The big news on the home front for this morning is that today is the first day with my new shower. Woo! No longer will I have to put up with the shower-on-a-hose which provided little more water than standing out in the rain, but instead I’ve got a real shower head, mounted on the wall that seems to provide a decent stream of water. It’s odd, but that cheers me quite a bit. The thousand dollars I spent on having a plumber do it hurts a bit, but realistically, it wasn’t the kind of thing I was going to get done anytime soon myself, and it was bugging me every single morning, so looking at the price that way, it’s not too unreasonable.

Also of note is that I finally got all the boxes in the living room (well, except for the three (three? yes, that many) boxes of miscellaneous computer stuff) unpacked or moved into the basement. It cleared a lot of space in the middle of the room and makes it easier to see how the room might look when I push the furniture around a bit in order to get things arranged in a way that makes more sense to me. Another small step towards making my house a home, but those steps have been adding up, and it feels like home before I hit the one-month mark of living here (which will be tomorrow). I still need to figure out where the rest of the computer equipment (mostly the scanner, and a couple printers) is going to live so I can pull the relevant bits out of those boxes, but I might have a plan for that, thanks to Steph stopping by to play paper-dolls with my house yesterday evening. Thanks!

Strategic errors in reporting

And now into the longer rant for the day… I’ve had a chance to read the paper Bounding the Global War on Terrorism which says the invasion of Iraq was a strategic error and while I’m not going to try and argue with Jeffrey Record (at least not today), who wrote the paper, I might have some issues with Bob Johnson, who wrote the AP article about it. Reading it, I see where Mr. Record says that the invasion of Iraq was a distraction from the global war on terror, but in spite of the quotes in the headline and body of the article, the exact quote is:

Of particular concern has been the conflation of al-Qaeda and Saddam Hussein’s Iraq as a single, undifferentiated terrorist threat. This was a strategic error of the first order because it ignored critical differences between the two in character, threat level, and susceptibility to U.S. deterrence and military action.

What that says to me is that equating al-Qaeda and Saddam is an error, and saying that they’re a single threat is also an error. It also says that the invasion of Iraq was a distraction from the global war on terror but the paper never says that the invasion of Iraq was a strategic error.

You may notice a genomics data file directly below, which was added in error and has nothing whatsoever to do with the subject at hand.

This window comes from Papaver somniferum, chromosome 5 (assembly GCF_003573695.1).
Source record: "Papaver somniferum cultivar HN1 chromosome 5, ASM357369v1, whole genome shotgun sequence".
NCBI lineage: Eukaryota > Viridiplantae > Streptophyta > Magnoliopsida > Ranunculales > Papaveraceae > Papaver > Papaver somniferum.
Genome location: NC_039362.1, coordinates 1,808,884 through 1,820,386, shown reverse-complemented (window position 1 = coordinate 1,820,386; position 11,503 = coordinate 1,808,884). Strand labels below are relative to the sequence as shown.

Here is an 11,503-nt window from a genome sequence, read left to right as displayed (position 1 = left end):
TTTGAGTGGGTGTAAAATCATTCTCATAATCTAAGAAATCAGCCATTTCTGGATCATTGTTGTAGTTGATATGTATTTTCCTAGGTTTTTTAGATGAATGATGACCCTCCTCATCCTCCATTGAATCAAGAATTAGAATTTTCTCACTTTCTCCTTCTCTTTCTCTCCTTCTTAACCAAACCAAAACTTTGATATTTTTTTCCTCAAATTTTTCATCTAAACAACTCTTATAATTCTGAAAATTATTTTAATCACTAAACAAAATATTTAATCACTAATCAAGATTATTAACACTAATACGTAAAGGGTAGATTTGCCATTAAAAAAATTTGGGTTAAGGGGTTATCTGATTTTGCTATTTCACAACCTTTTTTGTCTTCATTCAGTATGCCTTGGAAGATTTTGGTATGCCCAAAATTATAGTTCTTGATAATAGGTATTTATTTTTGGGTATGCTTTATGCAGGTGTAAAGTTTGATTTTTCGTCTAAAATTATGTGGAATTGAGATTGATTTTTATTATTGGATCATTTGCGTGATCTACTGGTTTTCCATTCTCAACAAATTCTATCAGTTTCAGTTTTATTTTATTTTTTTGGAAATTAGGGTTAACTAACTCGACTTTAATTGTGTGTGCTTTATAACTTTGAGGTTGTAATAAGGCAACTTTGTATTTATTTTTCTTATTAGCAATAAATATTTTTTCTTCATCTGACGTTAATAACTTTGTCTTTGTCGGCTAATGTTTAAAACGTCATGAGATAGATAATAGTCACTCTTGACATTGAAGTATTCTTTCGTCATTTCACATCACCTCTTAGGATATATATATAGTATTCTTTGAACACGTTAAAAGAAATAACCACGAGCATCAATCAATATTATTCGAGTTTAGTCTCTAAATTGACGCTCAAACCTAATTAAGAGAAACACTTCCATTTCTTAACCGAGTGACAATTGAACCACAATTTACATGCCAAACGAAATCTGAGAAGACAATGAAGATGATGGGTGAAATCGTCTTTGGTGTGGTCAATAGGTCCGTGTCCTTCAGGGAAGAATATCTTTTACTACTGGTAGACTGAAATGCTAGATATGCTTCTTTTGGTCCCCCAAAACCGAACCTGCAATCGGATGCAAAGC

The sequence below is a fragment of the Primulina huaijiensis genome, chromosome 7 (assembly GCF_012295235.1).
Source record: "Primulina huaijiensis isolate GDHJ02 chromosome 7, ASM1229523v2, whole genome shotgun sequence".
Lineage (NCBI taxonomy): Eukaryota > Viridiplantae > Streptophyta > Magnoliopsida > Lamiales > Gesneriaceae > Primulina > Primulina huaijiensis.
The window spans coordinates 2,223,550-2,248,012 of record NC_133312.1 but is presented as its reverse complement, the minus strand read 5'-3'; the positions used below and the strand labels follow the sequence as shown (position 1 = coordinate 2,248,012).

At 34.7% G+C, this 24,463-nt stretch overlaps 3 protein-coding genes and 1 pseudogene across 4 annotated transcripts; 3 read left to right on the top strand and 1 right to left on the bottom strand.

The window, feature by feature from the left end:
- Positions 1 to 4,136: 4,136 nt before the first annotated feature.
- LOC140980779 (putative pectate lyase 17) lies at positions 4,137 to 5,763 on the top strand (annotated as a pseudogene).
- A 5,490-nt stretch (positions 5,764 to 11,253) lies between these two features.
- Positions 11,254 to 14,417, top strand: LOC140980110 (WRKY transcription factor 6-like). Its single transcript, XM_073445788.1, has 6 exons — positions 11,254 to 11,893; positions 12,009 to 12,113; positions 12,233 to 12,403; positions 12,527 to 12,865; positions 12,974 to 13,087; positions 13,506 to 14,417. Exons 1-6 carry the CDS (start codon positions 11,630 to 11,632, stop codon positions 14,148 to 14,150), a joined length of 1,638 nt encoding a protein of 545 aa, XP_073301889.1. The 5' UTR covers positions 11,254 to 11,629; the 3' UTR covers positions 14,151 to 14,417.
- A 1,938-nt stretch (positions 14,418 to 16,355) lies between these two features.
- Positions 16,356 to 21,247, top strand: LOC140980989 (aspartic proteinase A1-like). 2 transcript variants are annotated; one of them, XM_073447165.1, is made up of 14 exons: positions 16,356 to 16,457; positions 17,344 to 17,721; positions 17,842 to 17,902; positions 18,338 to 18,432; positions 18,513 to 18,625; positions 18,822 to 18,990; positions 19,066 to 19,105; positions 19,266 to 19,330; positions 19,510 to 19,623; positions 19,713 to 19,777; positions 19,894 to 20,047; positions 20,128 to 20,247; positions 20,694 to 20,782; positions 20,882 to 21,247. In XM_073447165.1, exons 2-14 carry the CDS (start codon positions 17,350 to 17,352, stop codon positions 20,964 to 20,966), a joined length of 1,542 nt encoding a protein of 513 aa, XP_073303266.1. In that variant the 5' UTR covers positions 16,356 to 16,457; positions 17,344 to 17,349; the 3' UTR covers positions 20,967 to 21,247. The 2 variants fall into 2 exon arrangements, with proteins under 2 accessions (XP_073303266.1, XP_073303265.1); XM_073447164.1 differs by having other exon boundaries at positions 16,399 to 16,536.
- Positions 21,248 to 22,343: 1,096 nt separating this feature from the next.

Strategically, Operation IRAQI FREEDOM was not part of the GWOT; rather, it was a war-of-choice distraction from the war of necessity against al-Qaeda.

But as I've mentioned here before, there was intelligence that there were biological and chemical weapons in Iraq (just ask the Kurds), and that Saddam Hussein was planning to sell some to Al-Qaeda. Whether that intelligence was right or not, it was deemed credible enough that Bill Clinton thought reining in Saddam would be a good thing back in 1998.

The headline also implies that it’s the Army War College saying this. But right there on page ii of the paper it says:

The views expressed in this report are those of the author and do not necessarily reflect the official policy or position of the Department of the Army, the Department of Defense, or the U.S. Government.

That standard boilerplate says to me that it’s a paper written by someone at the Army War College, but doesn’t necessarily reflect the college’s views. As it turns out, Jeffrey Record’s a visiting professor there, and not even part of the permanent staff.

Regardless what you think of the paper, the article talking about it is misleading, as is the headline. I definitely disagree with the conclusions of the article, and that’s all that most people read (if they even got past the headline), rather than digging more deeply to find out what the paper that’s cited actually says. As Paul Harvey says …and that’s the rest of the story.

21. January, 2004 - careers, politics

A few folks I know have been thinking about their jobs and trying to decide whether to stick it out at a company they don’t especially like, or move on to something else.